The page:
My research concerns the evolution of information. I spend a lot of time thinking of how information is organised, used, and misused.
To be more specific: I develop new computational tools to study the media we produce and consume, the beliefs we hold, the stories we tell, the language we use, as well as the opinions, ideas, and narratives we propagate – how they develop, and how they evolve.
In doing so, I combine tools and approaches from data science, mathematical modelling, complex systems, algorithmic information theory, evolutionary biology, cultural evolution, cultural sociology, political communication, social psychology, cognitive psychology, and broadly speaking, computational social science.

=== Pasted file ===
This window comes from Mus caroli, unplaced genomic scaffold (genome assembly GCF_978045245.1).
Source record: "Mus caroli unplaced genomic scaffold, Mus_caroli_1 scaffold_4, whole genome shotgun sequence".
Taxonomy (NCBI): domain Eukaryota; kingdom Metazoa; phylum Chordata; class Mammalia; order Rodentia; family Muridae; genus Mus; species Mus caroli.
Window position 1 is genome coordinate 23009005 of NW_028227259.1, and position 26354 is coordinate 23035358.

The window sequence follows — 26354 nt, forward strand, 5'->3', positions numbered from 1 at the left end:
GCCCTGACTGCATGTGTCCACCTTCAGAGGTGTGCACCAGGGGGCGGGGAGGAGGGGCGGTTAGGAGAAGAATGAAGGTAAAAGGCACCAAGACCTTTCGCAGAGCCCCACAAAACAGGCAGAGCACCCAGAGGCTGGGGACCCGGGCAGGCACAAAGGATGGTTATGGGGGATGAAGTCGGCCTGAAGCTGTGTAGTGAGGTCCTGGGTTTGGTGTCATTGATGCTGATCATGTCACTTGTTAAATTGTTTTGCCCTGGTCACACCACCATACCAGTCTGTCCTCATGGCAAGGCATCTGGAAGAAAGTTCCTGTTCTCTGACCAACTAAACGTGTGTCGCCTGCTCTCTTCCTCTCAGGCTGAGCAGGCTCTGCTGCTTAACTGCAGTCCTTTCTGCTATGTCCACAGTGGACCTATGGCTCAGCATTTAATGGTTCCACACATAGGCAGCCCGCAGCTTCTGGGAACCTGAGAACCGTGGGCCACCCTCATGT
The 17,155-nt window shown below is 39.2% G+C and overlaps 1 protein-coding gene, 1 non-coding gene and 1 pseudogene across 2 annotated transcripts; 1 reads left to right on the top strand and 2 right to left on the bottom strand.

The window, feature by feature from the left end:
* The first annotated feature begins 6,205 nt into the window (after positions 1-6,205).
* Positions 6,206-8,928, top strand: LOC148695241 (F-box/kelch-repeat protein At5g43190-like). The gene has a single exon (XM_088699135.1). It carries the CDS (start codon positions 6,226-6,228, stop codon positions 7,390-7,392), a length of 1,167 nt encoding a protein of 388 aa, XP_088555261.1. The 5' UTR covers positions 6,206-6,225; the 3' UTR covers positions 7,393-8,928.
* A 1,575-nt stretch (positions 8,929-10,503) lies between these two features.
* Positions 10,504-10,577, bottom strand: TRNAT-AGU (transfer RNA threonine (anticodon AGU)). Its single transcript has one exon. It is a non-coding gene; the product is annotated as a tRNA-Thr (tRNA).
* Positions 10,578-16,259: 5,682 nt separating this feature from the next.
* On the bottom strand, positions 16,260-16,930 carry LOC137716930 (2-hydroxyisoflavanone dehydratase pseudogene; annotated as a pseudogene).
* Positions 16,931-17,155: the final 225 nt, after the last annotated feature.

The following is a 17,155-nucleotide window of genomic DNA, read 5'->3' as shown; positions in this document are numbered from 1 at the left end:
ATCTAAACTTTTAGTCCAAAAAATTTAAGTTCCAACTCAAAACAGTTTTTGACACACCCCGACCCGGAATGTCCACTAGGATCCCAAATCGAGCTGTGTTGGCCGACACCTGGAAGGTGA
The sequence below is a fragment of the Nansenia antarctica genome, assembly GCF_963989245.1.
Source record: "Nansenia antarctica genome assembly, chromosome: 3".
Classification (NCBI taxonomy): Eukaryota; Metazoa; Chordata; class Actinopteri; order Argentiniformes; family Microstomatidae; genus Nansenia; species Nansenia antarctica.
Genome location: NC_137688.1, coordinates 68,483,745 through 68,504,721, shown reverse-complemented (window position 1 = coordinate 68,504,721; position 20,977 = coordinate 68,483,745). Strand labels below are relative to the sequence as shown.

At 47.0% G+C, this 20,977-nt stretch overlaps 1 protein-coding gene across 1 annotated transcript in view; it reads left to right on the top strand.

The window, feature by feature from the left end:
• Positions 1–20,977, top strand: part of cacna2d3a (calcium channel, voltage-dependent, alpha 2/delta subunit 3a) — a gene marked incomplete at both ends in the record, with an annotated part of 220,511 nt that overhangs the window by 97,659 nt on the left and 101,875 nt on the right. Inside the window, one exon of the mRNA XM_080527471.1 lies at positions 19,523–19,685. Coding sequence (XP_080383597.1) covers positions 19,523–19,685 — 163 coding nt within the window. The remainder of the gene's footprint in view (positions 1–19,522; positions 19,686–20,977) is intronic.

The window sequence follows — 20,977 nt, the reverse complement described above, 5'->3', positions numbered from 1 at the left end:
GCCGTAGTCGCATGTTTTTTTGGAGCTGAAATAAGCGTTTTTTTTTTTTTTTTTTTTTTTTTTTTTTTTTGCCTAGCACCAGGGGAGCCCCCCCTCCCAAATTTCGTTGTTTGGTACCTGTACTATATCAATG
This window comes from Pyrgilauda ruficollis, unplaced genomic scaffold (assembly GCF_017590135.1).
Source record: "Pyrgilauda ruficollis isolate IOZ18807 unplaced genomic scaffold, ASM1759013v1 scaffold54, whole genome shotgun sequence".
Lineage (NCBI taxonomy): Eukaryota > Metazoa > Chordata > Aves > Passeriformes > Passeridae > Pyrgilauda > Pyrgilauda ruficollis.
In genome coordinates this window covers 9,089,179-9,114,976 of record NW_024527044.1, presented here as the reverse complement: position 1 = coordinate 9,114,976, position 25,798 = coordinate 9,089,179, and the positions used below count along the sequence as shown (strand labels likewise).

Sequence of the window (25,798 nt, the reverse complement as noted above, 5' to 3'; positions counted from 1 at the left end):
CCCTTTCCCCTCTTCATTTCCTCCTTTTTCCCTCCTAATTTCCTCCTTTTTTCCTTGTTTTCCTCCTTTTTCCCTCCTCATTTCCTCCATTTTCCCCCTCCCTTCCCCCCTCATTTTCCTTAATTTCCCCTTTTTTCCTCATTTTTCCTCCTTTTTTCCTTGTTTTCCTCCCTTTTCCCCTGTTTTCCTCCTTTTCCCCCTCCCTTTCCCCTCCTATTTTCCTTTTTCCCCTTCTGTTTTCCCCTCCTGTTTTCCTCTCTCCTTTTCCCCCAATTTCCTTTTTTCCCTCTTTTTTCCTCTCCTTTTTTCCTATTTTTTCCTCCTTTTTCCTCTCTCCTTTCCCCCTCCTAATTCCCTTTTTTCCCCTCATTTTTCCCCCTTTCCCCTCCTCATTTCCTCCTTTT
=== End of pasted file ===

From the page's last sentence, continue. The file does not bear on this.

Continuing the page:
At a more fundamental level, I am also interested in the limitations of theoretical models, and have conducted research on the biases of mathematical models, deep neural networks, and other input-output (e.g. parameter-behaviour) maps.
Prior to that, my work has ranged from high-performance computing in systems biology, to urban mobility and data science, to quantifying political volatility using natural language processing, to investigating how evolutionary search is so efficient (or why evolution works at all).
For more detail and ongoing projects, see the CC Lab website.